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June 19, 2006

The Real Business Case for Grid Computing

Derrick Harris

This week’s issue features a healthy dose of SOA-related news and articles, which is just further proof (if you didn’t already know) that Grid computing is evolving from its roots as a CPU-harvesting technology to a technology that is enabling organizations to better manage their data and migrate to service- oriented infrastructures.

In fact, the lead article this week, which was authored by Art Sedighi of DataSynapse, discusses the complementary nature of Grid computing and SOA, and how Grid technologies can actually help ease the burden of companies looking to implement an SOA. Also of note is the announcement that Starwood Hotels & Resorts has chosen Tangosol (a company that has been showing up more and more in GRIDtoday) to provide the data grid foundation for the company’s SOA initiative, which is being implemented in part to offer faster, more comprehensive online booking of hotel rooms.

However, the idea of combining the capabilities of Grid computing with other, similar technologies is not exclusive to SOA. This week, Appistry will be announcing the latest version of its Enterprise Application Fabric, which combines Grid capabilities with those of real-time infrastructure, or RTI. While next week’s issue will include an article discussing this solution and the concept of fabric solutions in general, I do want to share one of the insights (I’ll hit on some more next week, as well) offered to me by Gartner’s Carl Claunch, with whom I spoke about the aforementioned article.

Claunch mentioned that RTI — which ranges from big-picture work like IBM’s On Demand or HP’s Adaptive Infrastructure to fabric-type solutions to workload managers and automatic provisioners — is viewed by end-users as a way to improve efficiency and lowers costs, whereas “most of the people in private sector who are doing Grid today are doing it because of some business advantage that’s really overwhelming — not for cost reduction.” Examples of this include financial services firms running more complex risk analyses or pharmaceutical firms speeding the time-to-market for new drugs.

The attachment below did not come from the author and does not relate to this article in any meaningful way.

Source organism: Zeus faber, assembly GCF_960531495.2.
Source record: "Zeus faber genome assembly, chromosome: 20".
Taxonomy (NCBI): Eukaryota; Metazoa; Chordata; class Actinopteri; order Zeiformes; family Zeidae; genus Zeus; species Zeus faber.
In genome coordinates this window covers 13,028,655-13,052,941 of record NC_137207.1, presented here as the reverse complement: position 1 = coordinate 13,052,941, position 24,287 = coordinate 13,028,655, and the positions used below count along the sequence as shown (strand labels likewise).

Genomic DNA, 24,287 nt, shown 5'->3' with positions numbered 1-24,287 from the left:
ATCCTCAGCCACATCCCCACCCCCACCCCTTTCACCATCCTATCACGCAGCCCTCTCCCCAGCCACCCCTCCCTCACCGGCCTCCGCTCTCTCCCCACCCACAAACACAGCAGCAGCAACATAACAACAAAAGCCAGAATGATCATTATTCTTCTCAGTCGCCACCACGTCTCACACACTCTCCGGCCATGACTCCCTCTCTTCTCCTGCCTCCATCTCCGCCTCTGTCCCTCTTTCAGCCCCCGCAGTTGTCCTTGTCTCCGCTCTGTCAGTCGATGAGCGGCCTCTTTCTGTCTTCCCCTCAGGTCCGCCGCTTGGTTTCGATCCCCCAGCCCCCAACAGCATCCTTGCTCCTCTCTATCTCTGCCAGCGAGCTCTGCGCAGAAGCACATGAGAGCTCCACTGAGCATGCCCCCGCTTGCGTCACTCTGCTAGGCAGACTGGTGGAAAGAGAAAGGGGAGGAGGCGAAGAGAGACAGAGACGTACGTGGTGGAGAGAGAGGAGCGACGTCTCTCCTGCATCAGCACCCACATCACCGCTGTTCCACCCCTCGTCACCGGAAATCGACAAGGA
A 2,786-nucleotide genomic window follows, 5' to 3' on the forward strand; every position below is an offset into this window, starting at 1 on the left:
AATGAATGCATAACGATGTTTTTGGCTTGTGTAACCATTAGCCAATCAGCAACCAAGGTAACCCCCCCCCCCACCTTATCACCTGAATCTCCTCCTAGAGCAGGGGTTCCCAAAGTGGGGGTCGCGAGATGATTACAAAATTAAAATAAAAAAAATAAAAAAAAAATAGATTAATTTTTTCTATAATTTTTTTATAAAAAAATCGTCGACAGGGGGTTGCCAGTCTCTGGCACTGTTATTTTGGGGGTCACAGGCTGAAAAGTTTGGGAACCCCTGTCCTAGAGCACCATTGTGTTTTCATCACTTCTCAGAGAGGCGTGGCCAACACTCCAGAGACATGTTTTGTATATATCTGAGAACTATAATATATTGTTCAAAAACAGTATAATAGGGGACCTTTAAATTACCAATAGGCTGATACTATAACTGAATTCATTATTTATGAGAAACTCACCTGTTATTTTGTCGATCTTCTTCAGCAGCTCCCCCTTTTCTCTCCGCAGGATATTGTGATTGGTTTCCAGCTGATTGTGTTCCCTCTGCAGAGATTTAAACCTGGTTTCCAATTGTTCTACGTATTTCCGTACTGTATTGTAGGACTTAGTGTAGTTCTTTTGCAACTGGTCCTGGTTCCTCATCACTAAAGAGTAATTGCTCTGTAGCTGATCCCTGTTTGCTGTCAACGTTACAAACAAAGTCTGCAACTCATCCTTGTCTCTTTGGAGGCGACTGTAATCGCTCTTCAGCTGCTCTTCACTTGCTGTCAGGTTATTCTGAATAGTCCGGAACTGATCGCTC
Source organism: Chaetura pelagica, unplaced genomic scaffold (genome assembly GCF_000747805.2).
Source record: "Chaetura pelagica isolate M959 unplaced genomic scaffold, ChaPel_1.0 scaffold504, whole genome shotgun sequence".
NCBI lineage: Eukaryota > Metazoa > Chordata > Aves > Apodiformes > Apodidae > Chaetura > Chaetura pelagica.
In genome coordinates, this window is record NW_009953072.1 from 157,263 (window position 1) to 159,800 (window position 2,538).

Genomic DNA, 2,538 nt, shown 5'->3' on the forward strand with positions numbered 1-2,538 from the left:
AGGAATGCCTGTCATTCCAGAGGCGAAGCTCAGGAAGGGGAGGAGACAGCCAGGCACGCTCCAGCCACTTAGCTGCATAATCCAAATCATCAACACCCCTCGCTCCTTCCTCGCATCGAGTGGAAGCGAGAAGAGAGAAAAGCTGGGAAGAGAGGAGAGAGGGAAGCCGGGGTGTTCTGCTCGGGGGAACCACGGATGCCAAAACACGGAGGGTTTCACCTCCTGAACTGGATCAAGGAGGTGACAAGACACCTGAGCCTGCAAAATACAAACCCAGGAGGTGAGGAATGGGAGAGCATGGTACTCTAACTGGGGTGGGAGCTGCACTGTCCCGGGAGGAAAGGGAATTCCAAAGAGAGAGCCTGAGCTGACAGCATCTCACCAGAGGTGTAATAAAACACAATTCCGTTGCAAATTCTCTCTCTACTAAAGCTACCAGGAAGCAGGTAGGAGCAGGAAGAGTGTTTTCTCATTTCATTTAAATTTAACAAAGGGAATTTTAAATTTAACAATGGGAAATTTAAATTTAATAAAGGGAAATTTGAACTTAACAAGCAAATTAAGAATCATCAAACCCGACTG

While I cannot judge the accuracy of Claunch’s statement, it is very interesting, especially considering the number of times I’ve heard vendors tout Grid’s ability to maximize efficiency and cut costs — the same thing Claunch says users are turning to RTI to address. Considering how often the rate of commercial Grid adoption is discussed in GRIDtoday, and in the Grid community in general, I’m left to wonder if positioning Grid computing as the answer to data center inefficiency and ballooning hardware investments (although it certainly can help on this front) isn’t adding to the confusion many organizations have in regard to the technology.

If Claunch is correct in saying that “Grid, today … is being driven mostly by being able to achieve something that’s otherwise impossible,” perhaps it would be wise for Grid vendors to focus (more than they already are) on selling Grid computing as a business advantage versus a solution to pre-existing problems — especially if enterprises are already looking elsewhere to address these issues.